Day 8 – We headed out for Tantwas village for another camp in the desert. We often sighted the wild chinkara gazelles which survive well in the desert. They are beautiful and graceful animals which treated us more with curiosity than fear. Bonnie was in frequent radio communication with the jeeps which usually were able to stay within a mile or so of the riders without being obtrusive in case we needed anything. The trucks meanwhile had gone on ahead to pitch the evening camp for us. On this day the jeeps had some trouble getting through the sand in places and the staff sometimes had to get out and push. Horses and camels really work better in this country. Once we tried to hire a camel so that we could take turns trying a ride, but the camel we picked turned out to be pretty unmanageable and after one of our party had a rather hairy ride the rest of us declined.Our camp for the night was near an isolated village where the head man greeted us with warm hospitality. He was a picturesque fellow with a patch on one eye and a shotgun slung over his shoulder. Bonnie told us that in his younger days he had been active in smuggling across the border from Pakistan.
Day 9 – By this time we are all getting into the rhythm of life on the trail and it seemed to me in a way as though we had been traveling like this for ages. Horse and rider were accustomed to one another and the routines of camp were familiar now. Concerns from a busy life at home had been forgotten or faded into a better perspective. Living like a nomad on horseback for a time certainly has an undeniable appeal, especially under these ideal conditions.Near here on a previous trip we had come across an isolated farm where the whole family was weaving a beautiful rug which was nearly finished. Their ancestors must have used much the same techniques for centuries. They said it had taken them nearly a year. We tried to buy it, but they said they could not sell because the materials had come from traders in Jodhpur who would no doubt make a large profit. That night our colorful tents were at the base of a large sand dune which looked especially picturesque as we rode up. I greatly enjoyed quenching my thirst with a bottle of the excellent local Kingfisher beer.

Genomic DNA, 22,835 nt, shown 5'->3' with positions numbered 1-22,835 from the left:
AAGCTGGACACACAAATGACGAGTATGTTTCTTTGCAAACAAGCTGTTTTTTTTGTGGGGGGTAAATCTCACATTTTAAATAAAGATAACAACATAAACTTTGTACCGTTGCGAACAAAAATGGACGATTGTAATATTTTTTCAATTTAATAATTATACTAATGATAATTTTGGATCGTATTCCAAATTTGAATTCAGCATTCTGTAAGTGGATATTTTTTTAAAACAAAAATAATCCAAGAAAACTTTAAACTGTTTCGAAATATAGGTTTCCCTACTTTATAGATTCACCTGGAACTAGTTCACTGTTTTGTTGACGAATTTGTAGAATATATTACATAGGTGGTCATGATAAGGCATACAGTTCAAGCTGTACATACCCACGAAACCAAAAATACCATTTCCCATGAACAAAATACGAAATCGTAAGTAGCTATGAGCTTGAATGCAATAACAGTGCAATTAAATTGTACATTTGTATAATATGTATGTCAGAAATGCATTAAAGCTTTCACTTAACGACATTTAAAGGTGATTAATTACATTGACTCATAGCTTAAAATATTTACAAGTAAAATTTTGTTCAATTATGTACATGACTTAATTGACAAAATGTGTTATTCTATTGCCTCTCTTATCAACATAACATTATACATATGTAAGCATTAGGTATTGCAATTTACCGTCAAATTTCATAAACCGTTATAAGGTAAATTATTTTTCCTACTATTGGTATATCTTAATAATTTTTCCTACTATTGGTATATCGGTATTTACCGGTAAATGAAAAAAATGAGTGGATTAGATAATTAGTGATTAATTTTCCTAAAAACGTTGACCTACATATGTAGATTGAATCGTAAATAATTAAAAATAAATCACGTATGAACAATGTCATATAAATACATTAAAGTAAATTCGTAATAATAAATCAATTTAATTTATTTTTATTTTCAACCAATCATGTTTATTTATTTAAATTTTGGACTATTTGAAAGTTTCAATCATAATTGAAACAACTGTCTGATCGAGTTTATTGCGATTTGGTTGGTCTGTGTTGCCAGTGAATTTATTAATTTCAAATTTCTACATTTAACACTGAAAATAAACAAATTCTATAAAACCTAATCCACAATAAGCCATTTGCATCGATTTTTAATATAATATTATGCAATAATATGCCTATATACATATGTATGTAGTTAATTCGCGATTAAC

Day 10 – On our last day of riding we headed out for Khimsar. We rode through small villages and farms and had more splendid gallops with our standard bearer as always carrying the flag of Dundlod fluttering proudly from the pole he supported on his boot. We passed through a reserve dedicated to the beautiful and rare Black Buck Antelope and pushed on for a late lunch at Khimsar where centuries ago a dream castle/palace was built on the edge of an oasis. Today it has been restored as a luxurious hotel with a lovely swimming pool, sauna and the traditional Ayurvedic massage. The shower trailer on the ride had been adequate to keep us clean, but we all luxuriated in the bathrooms attached to our attractive rooms in the hotel. The outside walls still show the scars of ancient battles and the place would be an ideal movie set. Regretfully we said goodbye to Bonnie who was off early the next morning with his horses and grooms to compete against the Indian cavalry in an endurance race and we all slept the healthy sleep of those who have had plenty of exercise and clear desert air.